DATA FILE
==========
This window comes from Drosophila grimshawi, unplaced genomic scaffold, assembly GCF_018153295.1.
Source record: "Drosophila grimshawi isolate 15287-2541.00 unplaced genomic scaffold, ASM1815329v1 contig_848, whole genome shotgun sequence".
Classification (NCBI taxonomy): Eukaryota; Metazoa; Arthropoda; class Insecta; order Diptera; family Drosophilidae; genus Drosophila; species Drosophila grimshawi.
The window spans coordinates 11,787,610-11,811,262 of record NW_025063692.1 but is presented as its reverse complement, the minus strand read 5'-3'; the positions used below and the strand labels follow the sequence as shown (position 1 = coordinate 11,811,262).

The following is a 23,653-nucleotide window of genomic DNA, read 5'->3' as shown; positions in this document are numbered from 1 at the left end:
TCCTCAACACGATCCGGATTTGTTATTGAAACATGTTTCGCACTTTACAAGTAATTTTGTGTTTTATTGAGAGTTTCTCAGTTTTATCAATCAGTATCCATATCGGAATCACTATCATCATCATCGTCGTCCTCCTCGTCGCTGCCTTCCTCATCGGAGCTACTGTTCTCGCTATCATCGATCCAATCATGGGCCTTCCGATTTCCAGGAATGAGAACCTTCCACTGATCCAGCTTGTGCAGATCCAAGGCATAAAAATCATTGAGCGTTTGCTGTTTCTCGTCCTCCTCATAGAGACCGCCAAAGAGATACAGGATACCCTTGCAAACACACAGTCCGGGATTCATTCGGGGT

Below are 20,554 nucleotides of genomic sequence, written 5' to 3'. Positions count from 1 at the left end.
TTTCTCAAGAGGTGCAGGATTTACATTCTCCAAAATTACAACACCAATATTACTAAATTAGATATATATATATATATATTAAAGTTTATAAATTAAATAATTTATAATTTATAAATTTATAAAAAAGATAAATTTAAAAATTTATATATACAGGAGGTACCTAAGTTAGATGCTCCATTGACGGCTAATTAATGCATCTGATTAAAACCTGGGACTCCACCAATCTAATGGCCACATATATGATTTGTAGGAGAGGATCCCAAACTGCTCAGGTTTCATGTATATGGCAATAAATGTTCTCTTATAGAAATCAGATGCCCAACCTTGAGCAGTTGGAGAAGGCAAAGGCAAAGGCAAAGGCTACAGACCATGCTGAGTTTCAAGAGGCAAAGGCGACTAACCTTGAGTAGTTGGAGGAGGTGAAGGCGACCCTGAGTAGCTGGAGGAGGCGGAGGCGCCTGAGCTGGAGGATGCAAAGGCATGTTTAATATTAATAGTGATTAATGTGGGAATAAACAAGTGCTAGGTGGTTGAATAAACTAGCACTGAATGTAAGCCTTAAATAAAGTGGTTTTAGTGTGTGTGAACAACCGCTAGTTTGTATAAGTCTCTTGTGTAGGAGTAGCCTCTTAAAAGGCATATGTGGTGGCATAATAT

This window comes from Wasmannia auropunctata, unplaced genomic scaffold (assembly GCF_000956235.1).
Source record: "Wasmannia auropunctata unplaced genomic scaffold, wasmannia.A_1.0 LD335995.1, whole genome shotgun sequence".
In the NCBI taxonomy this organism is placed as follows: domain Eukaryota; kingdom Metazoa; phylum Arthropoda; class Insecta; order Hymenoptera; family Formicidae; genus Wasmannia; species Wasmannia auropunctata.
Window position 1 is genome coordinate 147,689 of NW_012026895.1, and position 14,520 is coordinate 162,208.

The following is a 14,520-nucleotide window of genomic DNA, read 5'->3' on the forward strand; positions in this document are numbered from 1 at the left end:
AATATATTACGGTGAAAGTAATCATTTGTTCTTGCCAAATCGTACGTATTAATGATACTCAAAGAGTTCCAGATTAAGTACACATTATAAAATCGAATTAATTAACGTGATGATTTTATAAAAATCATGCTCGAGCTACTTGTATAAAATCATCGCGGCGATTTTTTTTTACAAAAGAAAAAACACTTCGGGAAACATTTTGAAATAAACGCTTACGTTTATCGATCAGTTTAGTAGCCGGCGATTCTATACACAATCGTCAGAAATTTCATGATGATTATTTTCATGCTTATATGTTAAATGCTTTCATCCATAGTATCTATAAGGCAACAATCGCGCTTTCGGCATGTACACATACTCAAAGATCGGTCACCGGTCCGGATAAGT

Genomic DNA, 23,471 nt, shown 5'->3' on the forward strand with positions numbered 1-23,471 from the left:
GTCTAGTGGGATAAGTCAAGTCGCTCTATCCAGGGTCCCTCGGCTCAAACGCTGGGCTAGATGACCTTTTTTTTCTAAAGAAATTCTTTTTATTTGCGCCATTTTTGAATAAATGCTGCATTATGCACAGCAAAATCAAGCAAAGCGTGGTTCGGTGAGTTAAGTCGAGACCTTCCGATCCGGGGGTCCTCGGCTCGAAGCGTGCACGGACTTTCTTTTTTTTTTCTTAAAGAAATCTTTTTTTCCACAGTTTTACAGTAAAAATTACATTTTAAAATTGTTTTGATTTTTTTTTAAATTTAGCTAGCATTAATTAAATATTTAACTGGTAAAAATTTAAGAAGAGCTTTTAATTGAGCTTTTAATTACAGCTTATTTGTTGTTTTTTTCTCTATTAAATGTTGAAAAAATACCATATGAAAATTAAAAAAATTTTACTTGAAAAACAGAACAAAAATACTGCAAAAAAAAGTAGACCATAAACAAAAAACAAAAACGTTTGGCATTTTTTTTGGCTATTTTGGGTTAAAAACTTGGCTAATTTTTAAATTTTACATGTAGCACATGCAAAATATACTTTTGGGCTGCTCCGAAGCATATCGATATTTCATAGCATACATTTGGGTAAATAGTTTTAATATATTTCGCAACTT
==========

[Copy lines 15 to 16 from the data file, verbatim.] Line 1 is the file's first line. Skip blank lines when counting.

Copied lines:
Genomic DNA, 23,471 nt, shown 5'->3' on the forward strand with positions numbered 1-23,471 from the left:
GTCTAGTGGGATAAGTCAAGTCGCTCTATCCAGGGTCCCTCGGCTCAAACGCTGGGCTAGATGACCTTTTTTTTCTAAAGAAATTCTTTTTATTTGCGCCATTTTTGAATAAATGCTGCATTATGCACAGCAAAATCAAGCAAAGCGTGGTTCGGTGAGTTAAGTCGAGACCTTCCGATCCGGGGGTCCTCGGCTCGAAGCGTGCACGGACTTTCTTTTTTTTTTCTTAAAGAAATCTTTTTTTCCACAGTTTTACAGTAAAAATTACATTTTAAAATTGTTTTGATTTTTTTTTAAATTTAGCTAGCATTAATTAAATATTTAACTGGTAAAAATTTAAGAAGAGCTTTTAATTGAGCTTTTAATTACAGCTTATTTGTTGTTTTTTTCTCTATTAAATGTTGAAAAAATACCATATGAAAATTAAAAAAATTTTACTTGAAAAACAGAACAAAAATACTGCAAAAAAAAGTAGACCATAAACAAAAAACAAAAACGTTTGGCATTTTTTTTGGCTATTTTGGGTTAAAAACTTGGCTAATTTTTAAATTTTACATGTAGCACATGCAAAATATACTTTTGGGCTGCTCCGAAGCATATCGATATTTCATAGCATACATTTGGGTAAATAGTTTTAATATATTTCGCAACTT